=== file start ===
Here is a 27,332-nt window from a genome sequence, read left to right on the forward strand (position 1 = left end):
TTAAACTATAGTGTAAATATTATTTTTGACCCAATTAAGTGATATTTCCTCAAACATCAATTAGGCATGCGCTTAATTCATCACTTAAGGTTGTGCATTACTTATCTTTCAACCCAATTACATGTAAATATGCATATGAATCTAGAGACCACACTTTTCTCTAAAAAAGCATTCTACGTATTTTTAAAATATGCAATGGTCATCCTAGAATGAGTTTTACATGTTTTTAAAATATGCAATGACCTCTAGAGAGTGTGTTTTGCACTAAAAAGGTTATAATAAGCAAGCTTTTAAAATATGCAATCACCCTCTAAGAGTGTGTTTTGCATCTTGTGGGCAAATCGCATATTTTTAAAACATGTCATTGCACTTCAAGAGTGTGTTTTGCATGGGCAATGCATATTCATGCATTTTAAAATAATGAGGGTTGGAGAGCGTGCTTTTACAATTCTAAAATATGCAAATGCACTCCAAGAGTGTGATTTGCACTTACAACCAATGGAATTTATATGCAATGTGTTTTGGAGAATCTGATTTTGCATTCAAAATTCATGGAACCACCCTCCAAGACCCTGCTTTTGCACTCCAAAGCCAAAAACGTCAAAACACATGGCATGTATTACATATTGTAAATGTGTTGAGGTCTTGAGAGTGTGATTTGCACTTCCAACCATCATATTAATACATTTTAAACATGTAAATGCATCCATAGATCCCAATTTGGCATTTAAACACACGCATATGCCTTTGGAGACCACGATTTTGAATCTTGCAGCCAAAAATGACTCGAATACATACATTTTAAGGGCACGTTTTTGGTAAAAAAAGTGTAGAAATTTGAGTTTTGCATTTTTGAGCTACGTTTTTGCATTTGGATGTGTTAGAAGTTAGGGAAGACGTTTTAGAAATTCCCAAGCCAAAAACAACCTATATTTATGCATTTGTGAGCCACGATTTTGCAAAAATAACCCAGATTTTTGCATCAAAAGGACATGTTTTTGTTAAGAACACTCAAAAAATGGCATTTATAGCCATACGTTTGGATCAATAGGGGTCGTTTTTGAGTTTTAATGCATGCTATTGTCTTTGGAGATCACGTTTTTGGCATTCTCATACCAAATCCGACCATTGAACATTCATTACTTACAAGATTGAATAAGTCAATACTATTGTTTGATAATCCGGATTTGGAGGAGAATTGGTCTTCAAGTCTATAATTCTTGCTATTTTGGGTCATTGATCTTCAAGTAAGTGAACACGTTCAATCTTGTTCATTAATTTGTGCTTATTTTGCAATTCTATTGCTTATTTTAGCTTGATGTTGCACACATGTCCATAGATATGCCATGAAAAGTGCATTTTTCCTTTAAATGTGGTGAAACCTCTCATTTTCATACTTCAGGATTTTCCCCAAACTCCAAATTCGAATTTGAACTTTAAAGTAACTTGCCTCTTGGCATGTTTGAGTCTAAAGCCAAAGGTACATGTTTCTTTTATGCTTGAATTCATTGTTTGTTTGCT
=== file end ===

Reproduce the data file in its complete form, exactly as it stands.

Here is a 27,332-nt window from a genome sequence, read left to right on the forward strand (position 1 = left end):
TTAAACTATAGTGTAAATATTATTTTTGACCCAATTAAGTGATATTTCCTCAAACATCAATTAGGCATGCGCTTAATTCATCACTTAAGGTTGTGCATTACTTATCTTTCAACCCAATTACATGTAAATATGCATATGAATCTAGAGACCACACTTTTCTCTAAAAAAGCATTCTACGTATTTTTAAAATATGCAATGGTCATCCTAGAATGAGTTTTACATGTTTTTAAAATATGCAATGACCTCTAGAGAGTGTGTTTTGCACTAAAAAGGTTATAATAAGCAAGCTTTTAAAATATGCAATCACCCTCTAAGAGTGTGTTTTGCATCTTGTGGGCAAATCGCATATTTTTAAAACATGTCATTGCACTTCAAGAGTGTGTTTTGCATGGGCAATGCATATTCATGCATTTTAAAATAATGAGGGTTGGAGAGCGTGCTTTTACAATTCTAAAATATGCAAATGCACTCCAAGAGTGTGATTTGCACTTACAACCAATGGAATTTATATGCAATGTGTTTTGGAGAATCTGATTTTGCATTCAAAATTCATGGAACCACCCTCCAAGACCCTGCTTTTGCACTCCAAAGCCAAAAACGTCAAAACACATGGCATGTATTACATATTGTAAATGTGTTGAGGTCTTGAGAGTGTGATTTGCACTTCCAACCATCATATTAATACATTTTAAACATGTAAATGCATCCATAGATCCCAATTTGGCATTTAAACACACGCATATGCCTTTGGAGACCACGATTTTGAATCTTGCAGCCAAAAATGACTCGAATACATACATTTTAAGGGCACGTTTTTGGTAAAAAAAGTGTAGAAATTTGAGTTTTGCATTTTTGAGCTACGTTTTTGCATTTGGATGTGTTAGAAGTTAGGGAAGACGTTTTAGAAATTCCCAAGCCAAAAACAACCTATATTTATGCATTTGTGAGCCACGATTTTGCAAAAATAACCCAGATTTTTGCATCAAAAGGACATGTTTTTGTTAAGAACACTCAAAAAATGGCATTTATAGCCATACGTTTGGATCAATAGGGGTCGTTTTTGAGTTTTAATGCATGCTATTGTCTTTGGAGATCACGTTTTTGGCATTCTCATACCAAATCCGACCATTGAACATTCATTACTTACAAGATTGAATAAGTCAATACTATTGTTTGATAATCCGGATTTGGAGGAGAATTGGTCTTCAAGTCTATAATTCTTGCTATTTTGGGTCATTGATCTTCAAGTAAGTGAACACGTTCAATCTTGTTCATTAATTTGTGCTTATTTTGCAATTCTATTGCTTATTTTAGCTTGATGTTGCACACATGTCCATAGATATGCCATGAAAAGTGCATTTTTCCTTTAAATGTGGTGAAACCTCTCATTTTCATACTTCAGGATTTTCCCCAAACTCCAAATTCGAATTTGAACTTTAAAGTAACTTGCCTCTTGGCATGTTTGAGTCTAAAGCCAAAGGTACATGTTTCTTTTATGCTTGAATTCATTGTTTGTTTGCT